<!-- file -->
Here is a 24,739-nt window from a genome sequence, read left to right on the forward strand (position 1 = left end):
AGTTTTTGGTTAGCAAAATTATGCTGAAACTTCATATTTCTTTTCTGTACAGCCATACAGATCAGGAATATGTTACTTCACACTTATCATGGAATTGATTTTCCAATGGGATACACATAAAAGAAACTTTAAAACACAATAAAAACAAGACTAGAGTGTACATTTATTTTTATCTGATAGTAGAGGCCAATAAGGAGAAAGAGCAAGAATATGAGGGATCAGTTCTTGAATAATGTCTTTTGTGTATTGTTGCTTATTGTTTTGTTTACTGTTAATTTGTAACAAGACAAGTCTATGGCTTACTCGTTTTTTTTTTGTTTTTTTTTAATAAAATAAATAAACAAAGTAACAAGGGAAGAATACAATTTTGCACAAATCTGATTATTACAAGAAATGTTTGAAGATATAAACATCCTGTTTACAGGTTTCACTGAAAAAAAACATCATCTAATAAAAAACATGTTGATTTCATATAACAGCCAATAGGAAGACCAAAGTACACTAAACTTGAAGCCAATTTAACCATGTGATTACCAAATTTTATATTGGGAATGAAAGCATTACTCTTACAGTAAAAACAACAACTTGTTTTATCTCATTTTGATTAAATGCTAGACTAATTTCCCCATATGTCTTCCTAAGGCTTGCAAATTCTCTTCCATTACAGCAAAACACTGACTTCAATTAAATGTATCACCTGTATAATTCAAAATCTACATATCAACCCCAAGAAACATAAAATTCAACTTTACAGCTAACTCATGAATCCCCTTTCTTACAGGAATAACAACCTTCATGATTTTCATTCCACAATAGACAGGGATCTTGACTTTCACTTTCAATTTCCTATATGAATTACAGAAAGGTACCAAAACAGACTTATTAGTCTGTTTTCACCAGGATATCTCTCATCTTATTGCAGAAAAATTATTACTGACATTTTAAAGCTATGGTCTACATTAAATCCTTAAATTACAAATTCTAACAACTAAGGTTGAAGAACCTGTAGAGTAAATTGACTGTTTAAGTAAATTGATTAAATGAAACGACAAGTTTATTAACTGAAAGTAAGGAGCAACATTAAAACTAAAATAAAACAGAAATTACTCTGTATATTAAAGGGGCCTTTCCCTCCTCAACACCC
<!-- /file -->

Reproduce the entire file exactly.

Here is a 24,739-nt window from a genome sequence, read left to right on the forward strand (position 1 = left end):
AGTTTTTGGTTAGCAAAATTATGCTGAAACTTCATATTTCTTTTCTGTACAGCCATACAGATCAGGAATATGTTACTTCACACTTATCATGGAATTGATTTTCCAATGGGATACACATAAAAGAAACTTTAAAACACAATAAAAACAAGACTAGAGTGTACATTTATTTTTATCTGATAGTAGAGGCCAATAAGGAGAAAGAGCAAGAATATGAGGGATCAGTTCTTGAATAATGTCTTTTGTGTATTGTTGCTTATTGTTTTGTTTACTGTTAATTTGTAACAAGACAAGTCTATGGCTTACTCGTTTTTTTTTTGTTTTTTTTTAATAAAATAAATAAACAAAGTAACAAGGGAAGAATACAATTTTGCACAAATCTGATTATTACAAGAAATGTTTGAAGATATAAACATCCTGTTTACAGGTTTCACTGAAAAAAAACATCATCTAATAAAAAACATGTTGATTTCATATAACAGCCAATAGGAAGACCAAAGTACACTAAACTTGAAGCCAATTTAACCATGTGATTACCAAATTTTATATTGGGAATGAAAGCATTACTCTTACAGTAAAAACAACAACTTGTTTTATCTCATTTTGATTAAATGCTAGACTAATTTCCCCATATGTCTTCCTAAGGCTTGCAAATTCTCTTCCATTACAGCAAAACACTGACTTCAATTAAATGTATCACCTGTATAATTCAAAATCTACATATCAACCCCAAGAAACATAAAATTCAACTTTACAGCTAACTCATGAATCCCCTTTCTTACAGGAATAACAACCTTCATGATTTTCATTCCACAATAGACAGGGATCTTGACTTTCACTTTCAATTTCCTATATGAATTACAGAAAGGTACCAAAACAGACTTATTAGTCTGTTTTCACCAGGATATCTCTCATCTTATTGCAGAAAAATTATTACTGACATTTTAAAGCTATGGTCTACATTAAATCCTTAAATTACAAATTCTAACAACTAAGGTTGAAGAACCTGTAGAGTAAATTGACTGTTTAAGTAAATTGATTAAATGAAACGACAAGTTTATTAACTGAAAGTAAGGAGCAACATTAAAACTAAAATAAAACAGAAATTACTCTGTATATTAAAGGGGCCTTTCCCTCCTCAACACCC